For much of this season, the defending champion Milwaukee Bucks have not seemed like the same Milwaukee Bucks team we had come to know over the past few seasons. Milwaukee won more than 71 percent of its regular-season games and led the league in wins (by a mile) during the first three years of the Mike Budenholzer era, but at the All-Star break of this season, the Bucks were just 36-24, good for the fifth-best record in the Eastern Conference.
Of course, it makes sense that the Bucks didn’t look like themselves until recently. Because until recently, well, they weren’t themselves. Each player in the team’s trio of stars (Giannis Antetokounmpo, Khris Middleton and Jrue Holiday) has missed double-digit games because of injury, rest or COVID-19 protocols, as have key reserves like Pat Connaughton, George Hill and Wesley Matthews. Donte DiVincenzo played only 17 of 56 games before he was traded to Sacramento. Most notably, though, the team did not have Brook Lopez, who appeared only in the season opener before being sidelined for nearly five months due to a back injury that eventually required surgery.
Without Lopez patrolling the paint, the Bucks had to make some dramatic changes to the defense that has been the backbone of this recent run of contention. Milwaukee still prioritized protecting the paint at the expense of leaving shooters open on the perimeter, but replacing Lopez in the lineup with his backup, Bobby Portis, necessitated shifts in pick-and-roll coverage strategies and help-defense alignment. The degree to which those shifts affected the team’s defensive performance makes it ultra-important that Lopez returned in time to ramp himself up for a playoff run.
Lopez is an expert in Budenholzer’s preferred “drop” coverage scheme, wherein he sinks back into the paint when his man sets a screen and the teammate defending the ball-handler fights over the top of the pick, so the duo can coax said ball-handler into the dead zone near the elbows or back half of the paint.1 From his perch near the restricted area, Lopez can both wall off the basket and, with his length, challenge a floater or short midrange shot. Very few players in the NBA are better than Lopez at executing drop coverage, and the Bucks turned his proficiency in that area into the foundation of their defense.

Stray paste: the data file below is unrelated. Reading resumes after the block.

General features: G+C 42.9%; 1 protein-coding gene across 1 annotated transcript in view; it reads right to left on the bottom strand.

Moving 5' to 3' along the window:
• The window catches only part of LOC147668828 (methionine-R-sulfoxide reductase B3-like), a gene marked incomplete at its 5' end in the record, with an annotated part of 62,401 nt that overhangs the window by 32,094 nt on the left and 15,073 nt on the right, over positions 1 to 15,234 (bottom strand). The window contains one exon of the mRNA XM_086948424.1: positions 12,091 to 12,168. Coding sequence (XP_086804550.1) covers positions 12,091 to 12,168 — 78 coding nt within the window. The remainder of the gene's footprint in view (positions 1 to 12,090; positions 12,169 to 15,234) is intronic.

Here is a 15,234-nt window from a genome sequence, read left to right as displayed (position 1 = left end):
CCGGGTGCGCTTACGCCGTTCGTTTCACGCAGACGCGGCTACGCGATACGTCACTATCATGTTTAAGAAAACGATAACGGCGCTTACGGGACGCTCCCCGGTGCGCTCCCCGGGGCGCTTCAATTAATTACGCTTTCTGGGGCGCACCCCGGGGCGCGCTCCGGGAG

Portis, though, is not particularly good as a drop defender. Among 58 players who defended at least 1,000 ball screens with drop coverage from 2018-19 through 2020-21, Portis ranked 51st in points allowed per possession, according to Second Spectrum. Portis does not have the same timing and/or defensive instincts as Lopez, which makes the dual responsibility of corralling the ball-handler and protecting the rim a bit more difficult for him.
Nevertheless, with Portis acting primarily as Lopez’s backup during the former’s first season in Milwaukee, Budenholzer had Portis play pick and rolls largely the same way his starter did — presumably to keep things simple for everyone else on the floor. With Portis starting and playing heavier minutes for most of this season, though, Budenholzer instead optimized his coverages to take advantage of the strengths Portis has that Lopez doesn’t — namely, his athleticism and ability to operate in space. Rather than sinking back on nearly every ball screen, Portis spent more time stepping up and attacking the ball-handler with a switch, blitz or show.
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What worked for Portis did not necessarily work quite as well for the rest of the team, though. Milwaukee sits just 14th in defensive rating this season,2 the team’s worst mark of the Budenholzer era. A lack of rim protection seems to be the primary culprit: While the Bucks still do not allow opponents to take very many shots at the rim, those shots have been converted at a significantly higher rate. The Bucks have allowed opponents to attempt between 21 and 24 percent of their shots within 3 feet of the rim during every season of Bud’s tenure, but after checking in second, first and seventh in field-goal percentage allowed on those shots in his first three years, they rank just 17th this season.